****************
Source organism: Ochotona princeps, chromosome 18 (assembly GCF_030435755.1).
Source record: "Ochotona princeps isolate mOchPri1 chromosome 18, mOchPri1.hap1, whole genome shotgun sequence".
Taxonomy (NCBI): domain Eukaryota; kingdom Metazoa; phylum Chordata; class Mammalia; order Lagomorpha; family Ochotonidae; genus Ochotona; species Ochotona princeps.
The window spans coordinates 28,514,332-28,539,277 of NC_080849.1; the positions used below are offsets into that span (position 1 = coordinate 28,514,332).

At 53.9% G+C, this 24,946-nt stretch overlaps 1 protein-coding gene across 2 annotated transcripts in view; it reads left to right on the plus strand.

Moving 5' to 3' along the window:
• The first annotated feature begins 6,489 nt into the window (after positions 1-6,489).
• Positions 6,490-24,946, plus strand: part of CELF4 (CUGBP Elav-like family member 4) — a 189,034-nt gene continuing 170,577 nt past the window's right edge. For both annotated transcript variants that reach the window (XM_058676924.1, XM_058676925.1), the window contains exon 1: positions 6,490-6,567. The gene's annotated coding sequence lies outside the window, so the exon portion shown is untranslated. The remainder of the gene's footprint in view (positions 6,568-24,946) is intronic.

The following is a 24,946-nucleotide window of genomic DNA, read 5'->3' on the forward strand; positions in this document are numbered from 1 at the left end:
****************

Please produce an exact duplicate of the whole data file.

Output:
Source organism: Ochotona princeps, chromosome 18 (assembly GCF_030435755.1).
Source record: "Ochotona princeps isolate mOchPri1 chromosome 18, mOchPri1.hap1, whole genome shotgun sequence".
Taxonomy (NCBI): domain Eukaryota; kingdom Metazoa; phylum Chordata; class Mammalia; order Lagomorpha; family Ochotonidae; genus Ochotona; species Ochotona princeps.
The window spans coordinates 28,514,332-28,539,277 of NC_080849.1; the positions used below are offsets into that span (position 1 = coordinate 28,514,332).

At 53.9% G+C, this 24,946-nt stretch overlaps 1 protein-coding gene across 2 annotated transcripts in view; it reads left to right on the plus strand.

Moving 5' to 3' along the window:
• The first annotated feature begins 6,489 nt into the window (after positions 1-6,489).
• Positions 6,490-24,946, plus strand: part of CELF4 (CUGBP Elav-like family member 4) — a 189,034-nt gene continuing 170,577 nt past the window's right edge. For both annotated transcript variants that reach the window (XM_058676924.1, XM_058676925.1), the window contains exon 1: positions 6,490-6,567. The gene's annotated coding sequence lies outside the window, so the exon portion shown is untranslated. The remainder of the gene's footprint in view (positions 6,568-24,946) is intronic.

The following is a 24,946-nucleotide window of genomic DNA, read 5'->3' on the forward strand; positions in this document are numbered from 1 at the left end: